# ETOOBUSY 🚀 minimal blogging for the impatient

# PWC149 - Largest Square

**TL;DR**

On with TASK #2 from The Weekly Challenge #149. Enjoy!

# The challenge

Given a number base, derive the largest perfect square with no repeated digits and return it as a string. (For base>10, use ‘A’..‘Z’.)

Example:`f(2)="1" f(4)="3201" f(10)="9814072356" f(12)="B8750A649321"`

# The questions

Well, also here I guess “number” means “integer”, although for non-integers it’s probably next to impossible to find something that adheres to the “no repeated digits” in the representation. Or is it?

Another thing that is not clear is what to do with bases beyond 36 - there are 26 letters in the English alphabet, so that is the maximum base we can allow for a representation with “standard” western digits and letters.

# The solution

I had two possible approaches in mind when thinking about this challenge:

- square-root testing of arrangements of the different digits, in decreasing order;
- squaring numbers until one provides an “all-different-digits” solution.

I eventually went for the second alternative, although my implementation(s) is not terribly fast and, I guess, efficient. I did not benchmark the two.

Anyway.

The Perl solution is the following:

```
#!/usr/bin/env perl
use 5.024;
use warnings;
use English qw< -no_match_vars >;
use experimental qw< postderef signatures >;
no warnings qw< experimental::postderef experimental::signatures >;
use Math::BigInt;
my $base = shift || 10;
my @ls = largest_square($base);
if ($base <= 36) {
say join '', turn_to_letters(@ls);
}
else {
say join ' ', @ls;
}
sub turn_to_letters (@sequence) {
state $alphabet = ['0' .. '9', 'A' .. 'Z'];
state $digit_for = {map { $_ => $alphabet->[$_]} 0 .. $alphabet->$#*};
return map {$digit_for->{$_}} @sequence;
}
sub largest_square ($base = 10) {
my $max = Math::BigInt->new(0);
for my $n (reverse 0 .. $base - 1) {
$max = $max * $base + $n;
}
my $candidate = 1 + $max->bsqrt;
CANDIDATE:
while ('necessary') {
--$candidate;
my $square = $candidate * $candidate;
my (%flag, @retval);
while ($square > 0) {
unshift @retval, my $v = $square % $base;
next CANDIDATE if $flag{$v}++;
$square /= $base;
}
return @retval;
}
}
```

The solution is general and not constrained by base, although it takes more and more time as we move up (even at a meager 16-characters alphabet it takes more time than I’m willing to admit). So it’s not restricted to the base-36 limit: you can just go up if you have a very fast computer and a lot of time/energy to spend.

We start from the highest possible number in the given base that uses
*all* available digit characters. This is computed in `$max`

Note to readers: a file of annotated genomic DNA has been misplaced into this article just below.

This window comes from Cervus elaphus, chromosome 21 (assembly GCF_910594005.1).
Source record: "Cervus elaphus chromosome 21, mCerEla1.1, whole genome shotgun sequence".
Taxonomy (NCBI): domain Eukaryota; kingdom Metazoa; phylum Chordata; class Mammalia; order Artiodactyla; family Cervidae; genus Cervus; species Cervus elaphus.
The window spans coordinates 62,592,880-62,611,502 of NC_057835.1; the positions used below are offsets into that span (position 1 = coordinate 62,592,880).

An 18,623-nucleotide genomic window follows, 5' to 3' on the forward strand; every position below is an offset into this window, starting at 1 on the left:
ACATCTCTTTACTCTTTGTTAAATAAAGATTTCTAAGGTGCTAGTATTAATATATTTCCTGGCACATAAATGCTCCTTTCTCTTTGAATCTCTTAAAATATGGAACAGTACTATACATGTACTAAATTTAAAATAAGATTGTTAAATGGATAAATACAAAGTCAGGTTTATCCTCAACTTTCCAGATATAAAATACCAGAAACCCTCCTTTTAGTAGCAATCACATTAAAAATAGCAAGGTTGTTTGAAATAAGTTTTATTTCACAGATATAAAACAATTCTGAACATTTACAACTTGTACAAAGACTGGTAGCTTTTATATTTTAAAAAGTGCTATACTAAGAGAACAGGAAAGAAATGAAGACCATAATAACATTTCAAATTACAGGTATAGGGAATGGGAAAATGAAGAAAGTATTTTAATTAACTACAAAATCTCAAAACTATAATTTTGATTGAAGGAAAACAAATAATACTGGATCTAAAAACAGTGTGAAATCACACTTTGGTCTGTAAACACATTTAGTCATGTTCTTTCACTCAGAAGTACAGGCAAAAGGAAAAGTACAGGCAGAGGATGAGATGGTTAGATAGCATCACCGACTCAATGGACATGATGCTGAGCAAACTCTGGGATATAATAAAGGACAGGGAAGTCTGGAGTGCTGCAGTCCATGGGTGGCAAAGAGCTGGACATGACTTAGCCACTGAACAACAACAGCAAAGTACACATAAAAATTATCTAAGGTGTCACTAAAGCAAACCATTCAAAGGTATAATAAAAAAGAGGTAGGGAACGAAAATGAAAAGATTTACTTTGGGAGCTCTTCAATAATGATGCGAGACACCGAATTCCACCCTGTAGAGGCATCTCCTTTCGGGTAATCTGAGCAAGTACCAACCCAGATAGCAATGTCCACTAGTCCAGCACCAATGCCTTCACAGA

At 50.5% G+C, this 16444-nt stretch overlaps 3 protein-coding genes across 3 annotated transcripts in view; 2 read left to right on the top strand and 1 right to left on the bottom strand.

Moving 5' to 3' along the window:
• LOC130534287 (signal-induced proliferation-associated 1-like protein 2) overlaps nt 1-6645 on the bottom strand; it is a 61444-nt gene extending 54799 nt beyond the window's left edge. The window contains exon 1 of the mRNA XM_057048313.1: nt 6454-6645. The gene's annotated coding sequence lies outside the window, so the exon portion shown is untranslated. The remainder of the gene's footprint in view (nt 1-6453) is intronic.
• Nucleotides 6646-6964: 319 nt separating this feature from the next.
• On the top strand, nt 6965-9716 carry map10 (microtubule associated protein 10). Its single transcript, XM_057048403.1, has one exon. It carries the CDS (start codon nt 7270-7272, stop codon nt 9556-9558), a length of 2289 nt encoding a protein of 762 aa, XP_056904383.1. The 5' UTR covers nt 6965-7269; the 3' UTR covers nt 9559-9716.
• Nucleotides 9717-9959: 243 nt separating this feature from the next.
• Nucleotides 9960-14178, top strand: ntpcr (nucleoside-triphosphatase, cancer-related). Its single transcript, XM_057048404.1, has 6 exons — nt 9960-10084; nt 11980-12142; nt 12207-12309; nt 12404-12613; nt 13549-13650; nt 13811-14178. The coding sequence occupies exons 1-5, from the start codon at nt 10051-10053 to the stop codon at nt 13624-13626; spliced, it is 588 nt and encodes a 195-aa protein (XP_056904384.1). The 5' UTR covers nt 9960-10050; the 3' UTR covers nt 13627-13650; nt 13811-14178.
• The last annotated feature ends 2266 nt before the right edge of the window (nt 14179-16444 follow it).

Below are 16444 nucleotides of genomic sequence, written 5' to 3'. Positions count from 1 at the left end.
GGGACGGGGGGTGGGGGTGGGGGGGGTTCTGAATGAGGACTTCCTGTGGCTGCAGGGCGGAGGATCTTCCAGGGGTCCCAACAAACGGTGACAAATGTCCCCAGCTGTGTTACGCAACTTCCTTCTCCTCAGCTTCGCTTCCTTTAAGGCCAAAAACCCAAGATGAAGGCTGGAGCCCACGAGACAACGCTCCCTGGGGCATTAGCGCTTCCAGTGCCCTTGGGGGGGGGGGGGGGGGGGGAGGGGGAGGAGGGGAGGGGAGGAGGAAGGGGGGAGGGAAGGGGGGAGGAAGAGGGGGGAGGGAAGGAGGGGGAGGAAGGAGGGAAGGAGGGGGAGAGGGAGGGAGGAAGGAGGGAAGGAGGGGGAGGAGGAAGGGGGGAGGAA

, leveraging
Math::BigInt to avoid restrictions.

Any number that is compliant will necessarily:

- be less than, or equal to,
`$max`

; - be a perfect square;
- be composed of different digits only.

Bullet 2 means that the square root will have to be an integer and
bullet 1 means that this integer will be less than, or equal to, the
square root of `$max`

. For this reason, instead of looking for matching
integers, we will look for their “perfect” integer square root, using
variable `$candidate`

.

Variable

`$candidate`

is initialized to be 1 over the square root because we decrease it as the first action inside the`while`

loop, so we can be sure not to rule out the “equal to” alternative.

The `while`

loop tests the different `$candidate`

s in decreasing order,
so that we can ensure we find the *largest square* possible. So we
calculate the `$square`

, then check it for the third requirements, i.e.
that it only has different extended digits. In this case, each “digit”
is actually represented by an integer from 0 to `$base - 1`

, but this is
a technicality.

Variable `%flag`

allows us to keep track of which “digits” we already
saw. The `next CANDIDATE...`

line will actually go to the next iteration
only the second time a “digit” is seen, thanks to the post-increment
(the first time it sets the value to 1, but the expression itself
returns 0 that is a false value).

Function `turn_to_letters()`

makes sure to return… letters, as
requested. This only happens in bases less than, or equal to, 36;
otherwise, we just print out the “digit identifier” as an integer from 0
up to `$base - 1`

.

Raku time:

```
#!/usr/bin/env raku
use v6;
sub MAIN (Int:D $base = 10) {
my @ls = largest-square($base);
if $base <= 36 {
turn-to-letters(@ls).join('').put;
}
else {
@ls.join(' ').put;
}
}
sub turn-to-letters (@sequence) {
state @alphabet = ('0' .. '9', 'A' .. 'Z').flat;
state %digit-for = (^@alphabet).map: { ($_, @alphabet[$_]).Slip };
return @sequence.map: {%digit-for{~$_}};
}
sub largest-square ($base) {
my $max = 0;
$max = $max * $base + $_ for (^$base).reverse;
my $candidate = 1 + $max.sqrt.Int;
CANDIDATE:
while True {
--$candidate;
my $square = $candidate * $candidate;
my $present = SetHash.new;
my @retval;
while $square > 0 {
my $v = $square % $base;
next CANDIDATE if $present.EXISTS-KEY($v);
$present.set($v);
@retval.unshift: $v;
$square = ($square / $base).Int;
}
return @retval;
}
}
```

This is pretty much a translation from the Perl code, *except* that
it supports arbitrary integer maths out of the box, so there’s no need
to fiddle with Math::BigInt. And **hear hear it’s faster**:

```
$ time perl perl/ch-2.pl 16
FED5B39A42706C81
real 2m5.166s
user 2m4.924s
sys 0m0.052s
$ time raku raku/ch-2.raku 16
FED5B39A42706C81
real 0m26.983s
user 0m27.096s
sys 0m0.064s
```

Stay safe folks!

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